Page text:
Yes, high-praise press is good. So build on it.
One of the most interesting developments to come out of IBM Think this year was an eWeek article entitled “IBM i: The Most Amazing IBM Product You’ve Never Heard Of.” What? The platform had a flag-waving endorsement from outside our community? In eWeek? The Rob Enderle article started off like this:
“Occasionally, I run into a product that just has me sitting back wondering if I stepped into some kind of alternative universe. One of the first products that gave me this impression was the old AS400 from IBM. It was kind of like if you took an Abrams Tank and created a server with similar survivability. The stories of these things were legendary.
One system was on the top floor of a four-story building that was demolished, literally flattened, by a tornado and after falling those four stories, being buried by rubble and rained on, they only needed to dry it out to bring it back on line. Another system ran for a whopping 18 years without anyone patching, updating or even backing it up with no issues. Yet another was walled up accidently yet remained in service for years until someone tracing down the power and network wiring opened a wall to see what the wiring went to and found a hidden AS400.”
These “legends” have been around for a long time (and I can add about four more off the top of my head). The gushing continued to the final paragraph:
“While it isn’t faster than a speeding bullet, more powerful than a locomotive or able to leap tall buildings in a single bound, IBM I is the closest thing to a software platform superhero I’ve yet seen and likely the safest and most powerful server platform you’ve never heard of.”
So, yeah. Wow!
People were sharing it on Twitter and LinkedIn probably for the same reason I did: it was a ringing endorsement from outside the “IBM i bubble.” It was a fresh set of eyes seeing what we all know and then running full commentary on it. The important fact that it was from outside the bubble is not lost on me. If I or anyone else from inside the bubble had written a similar article, it would be self-serving to a degree. We depend on IBM i as our livelihood. We all have relationships with IBM, IBM i customers, programmers, admins, cloud hosts, and software vendors. Many of us do services and sell hardware. We speak at conferences, webinars, and user groups. In the end, we need IBM i to do well and we need POWER9 servers replacing POWER7 servers. When IBM i and the IBM POWER brand does well, then we do well and survive. If not, we don’t. It’s that simple.
Customers exist inside the bubble as well. An engaged customer understands what their backup actually backs up and when their hardware maintenance expires. They get education from user groups and IBM events on a relatively regular basis. They’re updating PTFs and can tell you where their last recent full system save is stored. They’re also usually on a regular hardware refresh cycle, replacing iron every three to five years. Most importantly, they understand the value of IBM i, where it’s coming from, and where it’s going. To them, this article is a gleeful reinforcement of what they already knew.
Mr. Enderle has absolutely nothing to gain by promoting this platform. And it really takes an outsider to show us that we can do better.
When I talk to a CFO or a controller at some company that has a POWER6-era server and knows nothing about IBM i, this is the kind of article I want to share because this is the kind of article those people need to see. Why? I think there’s a fairly wide disconnect between many customers and IBM. Customers who are disconnected are outside the aforementioned IBM i bubble. Why is there such a disconnect? I’m not so sure. But we need to bridge that gap.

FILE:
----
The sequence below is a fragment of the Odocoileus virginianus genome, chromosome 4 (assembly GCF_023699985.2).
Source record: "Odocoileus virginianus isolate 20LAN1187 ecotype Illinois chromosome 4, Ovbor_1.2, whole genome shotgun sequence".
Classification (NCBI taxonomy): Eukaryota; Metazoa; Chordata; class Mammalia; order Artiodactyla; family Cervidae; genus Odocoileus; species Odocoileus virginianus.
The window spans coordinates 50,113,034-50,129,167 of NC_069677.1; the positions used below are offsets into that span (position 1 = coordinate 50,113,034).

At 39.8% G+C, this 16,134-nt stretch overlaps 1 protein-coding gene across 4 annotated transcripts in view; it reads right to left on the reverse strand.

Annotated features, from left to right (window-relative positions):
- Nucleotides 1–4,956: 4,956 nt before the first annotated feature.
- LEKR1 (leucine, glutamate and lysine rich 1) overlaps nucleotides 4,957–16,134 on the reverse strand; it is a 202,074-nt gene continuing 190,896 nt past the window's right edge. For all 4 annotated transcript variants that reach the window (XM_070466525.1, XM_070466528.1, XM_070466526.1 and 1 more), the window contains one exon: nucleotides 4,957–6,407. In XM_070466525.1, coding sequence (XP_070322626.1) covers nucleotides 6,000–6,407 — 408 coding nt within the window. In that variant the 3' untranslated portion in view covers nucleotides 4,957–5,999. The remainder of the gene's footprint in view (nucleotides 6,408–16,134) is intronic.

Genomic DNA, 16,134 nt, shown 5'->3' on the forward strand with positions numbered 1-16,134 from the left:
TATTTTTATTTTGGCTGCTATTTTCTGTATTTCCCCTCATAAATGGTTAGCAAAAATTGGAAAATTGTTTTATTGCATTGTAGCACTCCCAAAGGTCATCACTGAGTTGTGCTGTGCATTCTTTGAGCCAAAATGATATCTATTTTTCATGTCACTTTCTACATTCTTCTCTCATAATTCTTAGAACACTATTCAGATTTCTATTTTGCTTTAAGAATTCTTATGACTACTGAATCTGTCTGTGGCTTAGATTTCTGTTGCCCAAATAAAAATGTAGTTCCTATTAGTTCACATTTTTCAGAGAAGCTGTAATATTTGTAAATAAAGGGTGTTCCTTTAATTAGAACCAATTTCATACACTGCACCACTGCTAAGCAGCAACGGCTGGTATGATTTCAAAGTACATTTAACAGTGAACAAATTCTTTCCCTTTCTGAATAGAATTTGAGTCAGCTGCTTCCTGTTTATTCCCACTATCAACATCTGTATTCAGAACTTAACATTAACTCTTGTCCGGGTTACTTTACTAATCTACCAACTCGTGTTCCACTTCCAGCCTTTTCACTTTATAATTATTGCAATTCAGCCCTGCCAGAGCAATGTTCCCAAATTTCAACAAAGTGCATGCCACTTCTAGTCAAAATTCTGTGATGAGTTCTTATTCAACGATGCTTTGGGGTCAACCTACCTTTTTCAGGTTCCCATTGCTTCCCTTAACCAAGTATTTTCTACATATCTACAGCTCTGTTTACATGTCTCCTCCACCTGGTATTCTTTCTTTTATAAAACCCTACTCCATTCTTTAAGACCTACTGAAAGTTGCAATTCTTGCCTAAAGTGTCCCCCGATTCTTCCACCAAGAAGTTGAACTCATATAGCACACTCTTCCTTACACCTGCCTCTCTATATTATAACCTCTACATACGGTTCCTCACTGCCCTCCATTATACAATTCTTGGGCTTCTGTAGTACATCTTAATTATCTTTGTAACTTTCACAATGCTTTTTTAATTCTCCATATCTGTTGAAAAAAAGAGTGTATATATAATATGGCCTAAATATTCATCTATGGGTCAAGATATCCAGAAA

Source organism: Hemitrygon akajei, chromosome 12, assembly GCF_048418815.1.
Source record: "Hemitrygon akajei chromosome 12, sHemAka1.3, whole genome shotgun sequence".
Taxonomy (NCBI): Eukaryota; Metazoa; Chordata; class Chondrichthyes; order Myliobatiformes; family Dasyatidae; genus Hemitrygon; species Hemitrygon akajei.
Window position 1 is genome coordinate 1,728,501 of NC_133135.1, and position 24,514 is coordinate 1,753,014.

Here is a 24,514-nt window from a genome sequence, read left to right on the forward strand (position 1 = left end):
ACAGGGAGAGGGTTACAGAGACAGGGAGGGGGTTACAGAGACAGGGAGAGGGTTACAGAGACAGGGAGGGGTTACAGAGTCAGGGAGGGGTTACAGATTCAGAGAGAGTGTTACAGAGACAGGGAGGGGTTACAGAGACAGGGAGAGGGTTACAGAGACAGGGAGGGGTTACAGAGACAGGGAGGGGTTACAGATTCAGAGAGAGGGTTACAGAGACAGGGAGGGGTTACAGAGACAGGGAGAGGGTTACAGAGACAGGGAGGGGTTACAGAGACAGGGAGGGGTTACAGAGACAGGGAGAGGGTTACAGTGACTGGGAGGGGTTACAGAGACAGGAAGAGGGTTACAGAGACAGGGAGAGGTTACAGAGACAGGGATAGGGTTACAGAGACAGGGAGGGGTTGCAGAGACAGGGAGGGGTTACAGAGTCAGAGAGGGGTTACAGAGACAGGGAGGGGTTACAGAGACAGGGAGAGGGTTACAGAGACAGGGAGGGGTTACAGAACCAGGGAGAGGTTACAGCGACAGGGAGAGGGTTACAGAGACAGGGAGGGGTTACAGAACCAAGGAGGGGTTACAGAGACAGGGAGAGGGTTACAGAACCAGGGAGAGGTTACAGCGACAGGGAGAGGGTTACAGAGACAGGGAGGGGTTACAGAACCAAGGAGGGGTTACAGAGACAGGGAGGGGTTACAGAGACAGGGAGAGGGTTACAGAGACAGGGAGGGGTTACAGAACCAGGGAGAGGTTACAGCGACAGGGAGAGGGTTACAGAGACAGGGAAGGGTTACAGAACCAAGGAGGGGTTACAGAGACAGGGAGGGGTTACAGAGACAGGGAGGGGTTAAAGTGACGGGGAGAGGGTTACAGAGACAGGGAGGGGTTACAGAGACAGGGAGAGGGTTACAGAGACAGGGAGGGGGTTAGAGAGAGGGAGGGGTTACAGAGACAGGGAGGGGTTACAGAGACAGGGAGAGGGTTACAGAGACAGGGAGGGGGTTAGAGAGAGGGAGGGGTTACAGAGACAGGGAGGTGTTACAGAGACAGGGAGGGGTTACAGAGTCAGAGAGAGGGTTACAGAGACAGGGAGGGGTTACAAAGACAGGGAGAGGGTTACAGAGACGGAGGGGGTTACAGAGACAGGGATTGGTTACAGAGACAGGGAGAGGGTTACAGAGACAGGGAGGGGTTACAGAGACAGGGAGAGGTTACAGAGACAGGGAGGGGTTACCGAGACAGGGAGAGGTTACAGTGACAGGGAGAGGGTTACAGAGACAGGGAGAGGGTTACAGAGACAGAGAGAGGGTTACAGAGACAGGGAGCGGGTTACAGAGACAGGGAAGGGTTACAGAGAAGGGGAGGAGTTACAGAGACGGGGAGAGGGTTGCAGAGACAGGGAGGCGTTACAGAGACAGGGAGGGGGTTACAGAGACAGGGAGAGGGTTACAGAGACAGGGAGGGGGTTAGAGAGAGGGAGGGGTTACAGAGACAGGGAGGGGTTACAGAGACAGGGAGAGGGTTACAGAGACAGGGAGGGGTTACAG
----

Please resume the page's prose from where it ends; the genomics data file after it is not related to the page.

I cold-call a lot of customers with vintage iron, systems that were installed back in 2008 and even earlier. I seem to have some sort of magic touch for finding systems out in the woods running V5R4, owned by people who haven’t seen or talked with an IBM rep, an IBM Business Partner, or anyone in between since the system was installed back before the iPhone was invented. We end up talking about observability and potential program conversions. We talk about reaching out to software vendors from 10 years ago to find an updated version of their software that’ll run on and past IBM i 6.1. We talk about hardware failures and the ability to get old parts when theirs will eventually fail. We talk about POWER9 and the least expensive way to get there. And those are just the people who will talk on the phone for 10 minutes. Some others I speak with have an old system but they have a “company they work with” that will upgrade them when either the customer or that company they work with is ready. Many have little interest in some free advice because they’re expecting a pitch to go along with the cold-call. Meanwhile, I know for a fact they’re running POWER5 or worse. Their machines have either gone end of service or will this year. All these folks are outside the bubble. And they’re running systems on borrowed time.
The IBM i community needs to do better in pulling those people into the bubble. We need a resurgence of user groups, user group attendance, meetups, and online events. We need more regular hardware refreshes. We need people modernizing their software solutions. We also need our community to share inside-the-bubble content like they did with the eWeek article. To that point, most importantly, we need help getting the message about IBM i and POWER9 out there. And that’s why Enderle’s article is so important. eWeek is a widely read publication outside the bubble. And just maybe he was able to reach some customers who need to be pulled back in to be engaged and once again be a part of the IBM i community. Once engaged, we can’t let them go again.